In New York magazine’s The Cut, writer Hannah Gold takes issue with the fact that pregnancy-resource centers — or, to use her term, “anti-abortion crisis pregnancy centers” — received small-business loans from the CARES Act’s Paycheck Protection Program.
Gold defines these centers as “religiously affiliated and faith-based nonprofits” when in fact several major networks of pregnancy-resource centers are for-profit organizations, and many are not religiously affiliated. For instance, one of the largest of such networks in the U.S., the Women’s Care Center, is explicitly not faith-based. She also alleges, without so much as gesturing at a citation, that these centers “coerce women into carrying their pregnancies to term.” The supposed methods of coercion are left unexplored, and nowhere does she note that these centers exist primarily to give women alternatives to abortion by offering counseling, pregnancy tests, ultrasounds, financial assistance, and parenting resources, most often free of charge.
“In the medical community,” Gold states authoritatively, “crisis pregnancy centers are widely understood as legal quackery designed to prevent women from considering and undergoing abortions.” She does not articulate what makes these centers guilty of “legal quackery” — a bizarre term that goes undefined — nor does she provide any evidence that “the medical community” agrees with her assessment, apart from quoting one doctor and one professor, each of whom seems to believe that crisis-pregnancy centers are suspicious or unethical because of their religious affiliations.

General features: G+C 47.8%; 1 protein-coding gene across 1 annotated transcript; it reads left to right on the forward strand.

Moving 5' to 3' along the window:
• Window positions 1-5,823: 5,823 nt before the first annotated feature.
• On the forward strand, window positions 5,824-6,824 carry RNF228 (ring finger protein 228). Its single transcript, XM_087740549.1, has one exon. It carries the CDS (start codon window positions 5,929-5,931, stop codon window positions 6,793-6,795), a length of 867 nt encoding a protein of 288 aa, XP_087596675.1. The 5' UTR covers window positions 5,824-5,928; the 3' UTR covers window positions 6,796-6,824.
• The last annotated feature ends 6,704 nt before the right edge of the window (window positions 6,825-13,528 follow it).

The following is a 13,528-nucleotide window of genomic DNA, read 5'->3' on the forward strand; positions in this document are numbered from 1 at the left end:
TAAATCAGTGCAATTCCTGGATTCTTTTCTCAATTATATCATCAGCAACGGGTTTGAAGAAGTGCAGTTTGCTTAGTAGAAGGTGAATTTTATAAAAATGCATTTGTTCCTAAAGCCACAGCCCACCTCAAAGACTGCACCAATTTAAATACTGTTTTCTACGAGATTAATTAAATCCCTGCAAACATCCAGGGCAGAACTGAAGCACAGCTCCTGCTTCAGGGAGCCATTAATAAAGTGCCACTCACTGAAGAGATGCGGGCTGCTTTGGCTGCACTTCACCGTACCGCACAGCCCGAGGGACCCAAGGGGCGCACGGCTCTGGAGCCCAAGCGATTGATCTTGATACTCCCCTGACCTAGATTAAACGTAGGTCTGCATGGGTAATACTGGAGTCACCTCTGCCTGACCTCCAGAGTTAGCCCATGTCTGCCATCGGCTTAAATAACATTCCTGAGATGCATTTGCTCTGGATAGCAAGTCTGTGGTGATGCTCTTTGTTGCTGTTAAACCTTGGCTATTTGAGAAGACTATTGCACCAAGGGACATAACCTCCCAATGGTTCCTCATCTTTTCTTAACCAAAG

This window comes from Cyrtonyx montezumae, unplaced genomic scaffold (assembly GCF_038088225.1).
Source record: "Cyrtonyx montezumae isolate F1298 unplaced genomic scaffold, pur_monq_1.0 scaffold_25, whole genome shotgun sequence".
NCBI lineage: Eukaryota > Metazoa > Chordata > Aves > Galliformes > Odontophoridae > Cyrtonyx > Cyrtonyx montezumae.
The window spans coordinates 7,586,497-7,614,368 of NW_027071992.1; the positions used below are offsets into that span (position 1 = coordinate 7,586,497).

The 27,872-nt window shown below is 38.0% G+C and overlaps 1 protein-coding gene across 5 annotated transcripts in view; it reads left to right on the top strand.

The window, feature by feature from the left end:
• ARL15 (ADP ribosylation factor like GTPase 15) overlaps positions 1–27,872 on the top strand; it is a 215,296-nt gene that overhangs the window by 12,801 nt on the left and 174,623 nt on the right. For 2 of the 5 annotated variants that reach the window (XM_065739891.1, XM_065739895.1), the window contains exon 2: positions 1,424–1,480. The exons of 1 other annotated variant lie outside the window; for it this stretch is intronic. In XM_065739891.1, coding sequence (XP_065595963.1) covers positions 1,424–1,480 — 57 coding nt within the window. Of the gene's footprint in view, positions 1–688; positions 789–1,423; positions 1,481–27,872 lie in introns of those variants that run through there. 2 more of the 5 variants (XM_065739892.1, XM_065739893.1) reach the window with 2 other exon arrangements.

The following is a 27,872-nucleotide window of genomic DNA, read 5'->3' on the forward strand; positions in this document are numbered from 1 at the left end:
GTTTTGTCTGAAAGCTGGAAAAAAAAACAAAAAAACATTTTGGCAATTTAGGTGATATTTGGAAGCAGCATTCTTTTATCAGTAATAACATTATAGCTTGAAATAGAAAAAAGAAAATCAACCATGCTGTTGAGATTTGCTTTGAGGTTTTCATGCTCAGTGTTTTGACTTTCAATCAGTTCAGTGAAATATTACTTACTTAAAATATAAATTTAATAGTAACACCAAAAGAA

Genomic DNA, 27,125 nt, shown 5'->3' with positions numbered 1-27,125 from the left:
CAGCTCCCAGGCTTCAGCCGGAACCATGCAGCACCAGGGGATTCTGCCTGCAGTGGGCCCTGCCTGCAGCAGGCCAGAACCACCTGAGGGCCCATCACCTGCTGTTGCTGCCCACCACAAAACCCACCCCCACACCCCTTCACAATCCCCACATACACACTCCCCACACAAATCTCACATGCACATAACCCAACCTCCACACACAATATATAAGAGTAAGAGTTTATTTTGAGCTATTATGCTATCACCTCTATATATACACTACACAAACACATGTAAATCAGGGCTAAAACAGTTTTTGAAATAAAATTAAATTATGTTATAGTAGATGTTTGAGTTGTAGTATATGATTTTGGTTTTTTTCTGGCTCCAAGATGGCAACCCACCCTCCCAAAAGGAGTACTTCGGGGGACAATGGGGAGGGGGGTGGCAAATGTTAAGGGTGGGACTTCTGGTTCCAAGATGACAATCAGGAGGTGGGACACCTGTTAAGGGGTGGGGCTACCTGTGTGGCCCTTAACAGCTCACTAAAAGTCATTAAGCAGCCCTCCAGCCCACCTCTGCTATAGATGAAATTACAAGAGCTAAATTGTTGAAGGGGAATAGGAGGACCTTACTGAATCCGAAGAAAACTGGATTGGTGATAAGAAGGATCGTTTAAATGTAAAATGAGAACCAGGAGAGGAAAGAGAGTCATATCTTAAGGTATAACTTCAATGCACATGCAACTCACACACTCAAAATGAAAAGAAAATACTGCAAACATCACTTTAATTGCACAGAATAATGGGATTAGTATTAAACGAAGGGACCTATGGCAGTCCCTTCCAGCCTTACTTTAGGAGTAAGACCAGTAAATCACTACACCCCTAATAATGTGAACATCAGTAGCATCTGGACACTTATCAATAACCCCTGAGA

On the subject of PPP loans, Gold complains that crisis-pregnancy centers in the U.S. received a total of somewhere between $4 million and $10 million, and she contrasts this with the (in her view inappropriate) uproar following the revelation that Planned Parenthood affiliates also obtained small-business loans from the PPP.
Gold conveniently ignores that the CARES Act explicitly excludes from the loan program any affiliate of a non-profit organization with more than 500 employees — a category that Planned Parenthood easily falls under, with about 16,000 employees nationally. Nevertheless, at least 37 Planned Parenthood affiliates applied for and received loans totaling $80 million, somewhere between eight and 20 times the total amount claimed by pregnancy-resource centers. In short, these affiliates committed loan fraud, and rather than acknowledging that, Gold has assembled a shoddy case against crisis-pregnancy centers in order to justify the money that went to abortion clinics.
It’s no secret that proponents of legal abortion despise pregnancy-resource centers, and their opposition should come as little surprise. For an industry that profits from a woman’s choice to abort, a network of centers encouraging women to consider anything other than abortion — and giving them the resources they need to do so — is a direct financial threat. Considering that most crisis-pregnancy centers offer their services to women free of charge, they stand to gain much less from offering women abortion alternatives than abortion clinics do from convincing women that abortion is their only choice.